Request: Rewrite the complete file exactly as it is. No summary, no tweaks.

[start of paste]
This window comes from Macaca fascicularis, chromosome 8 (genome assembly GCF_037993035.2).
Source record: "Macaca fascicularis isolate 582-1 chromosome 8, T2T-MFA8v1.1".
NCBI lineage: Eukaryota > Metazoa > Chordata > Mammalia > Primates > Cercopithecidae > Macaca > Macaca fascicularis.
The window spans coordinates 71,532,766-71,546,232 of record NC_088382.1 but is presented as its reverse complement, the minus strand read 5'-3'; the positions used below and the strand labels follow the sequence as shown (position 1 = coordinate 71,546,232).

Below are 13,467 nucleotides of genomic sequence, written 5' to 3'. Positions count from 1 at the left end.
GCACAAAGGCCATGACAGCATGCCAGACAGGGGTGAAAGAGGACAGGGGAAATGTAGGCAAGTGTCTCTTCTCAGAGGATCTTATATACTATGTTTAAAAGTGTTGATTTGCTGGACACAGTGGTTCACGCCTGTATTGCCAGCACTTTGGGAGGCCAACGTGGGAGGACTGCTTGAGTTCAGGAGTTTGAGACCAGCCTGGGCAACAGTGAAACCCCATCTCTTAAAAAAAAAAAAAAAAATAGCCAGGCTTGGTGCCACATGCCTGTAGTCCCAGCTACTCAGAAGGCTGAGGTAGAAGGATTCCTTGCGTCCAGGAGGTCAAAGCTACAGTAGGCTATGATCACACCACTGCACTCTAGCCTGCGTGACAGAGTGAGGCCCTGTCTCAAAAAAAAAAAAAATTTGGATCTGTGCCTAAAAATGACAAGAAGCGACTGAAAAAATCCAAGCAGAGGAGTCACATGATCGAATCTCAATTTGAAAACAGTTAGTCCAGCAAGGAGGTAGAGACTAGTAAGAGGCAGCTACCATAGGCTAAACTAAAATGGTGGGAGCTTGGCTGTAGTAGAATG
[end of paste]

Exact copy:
This window comes from Macaca fascicularis, chromosome 8 (genome assembly GCF_037993035.2).
Source record: "Macaca fascicularis isolate 582-1 chromosome 8, T2T-MFA8v1.1".
NCBI lineage: Eukaryota > Metazoa > Chordata > Mammalia > Primates > Cercopithecidae > Macaca > Macaca fascicularis.
The window spans coordinates 71,532,766-71,546,232 of record NC_088382.1 but is presented as its reverse complement, the minus strand read 5'-3'; the positions used below and the strand labels follow the sequence as shown (position 1 = coordinate 71,546,232).

Below are 13,467 nucleotides of genomic sequence, written 5' to 3'. Positions count from 1 at the left end.
GCACAAAGGCCATGACAGCATGCCAGACAGGGGTGAAAGAGGACAGGGGAAATGTAGGCAAGTGTCTCTTCTCAGAGGATCTTATATACTATGTTTAAAAGTGTTGATTTGCTGGACACAGTGGTTCACGCCTGTATTGCCAGCACTTTGGGAGGCCAACGTGGGAGGACTGCTTGAGTTCAGGAGTTTGAGACCAGCCTGGGCAACAGTGAAACCCCATCTCTTAAAAAAAAAAAAAAAAATAGCCAGGCTTGGTGCCACATGCCTGTAGTCCCAGCTACTCAGAAGGCTGAGGTAGAAGGATTCCTTGCGTCCAGGAGGTCAAAGCTACAGTAGGCTATGATCACACCACTGCACTCTAGCCTGCGTGACAGAGTGAGGCCCTGTCTCAAAAAAAAAAAAAATTTGGATCTGTGCCTAAAAATGACAAGAAGCGACTGAAAAAATCCAAGCAGAGGAGTCACATGATCGAATCTCAATTTGAAAACAGTTAGTCCAGCAAGGAGGTAGAGACTAGTAAGAGGCAGCTACCATAGGCTAAACTAAAATGGTGGGAGCTTGGCTGTAGTAGAATG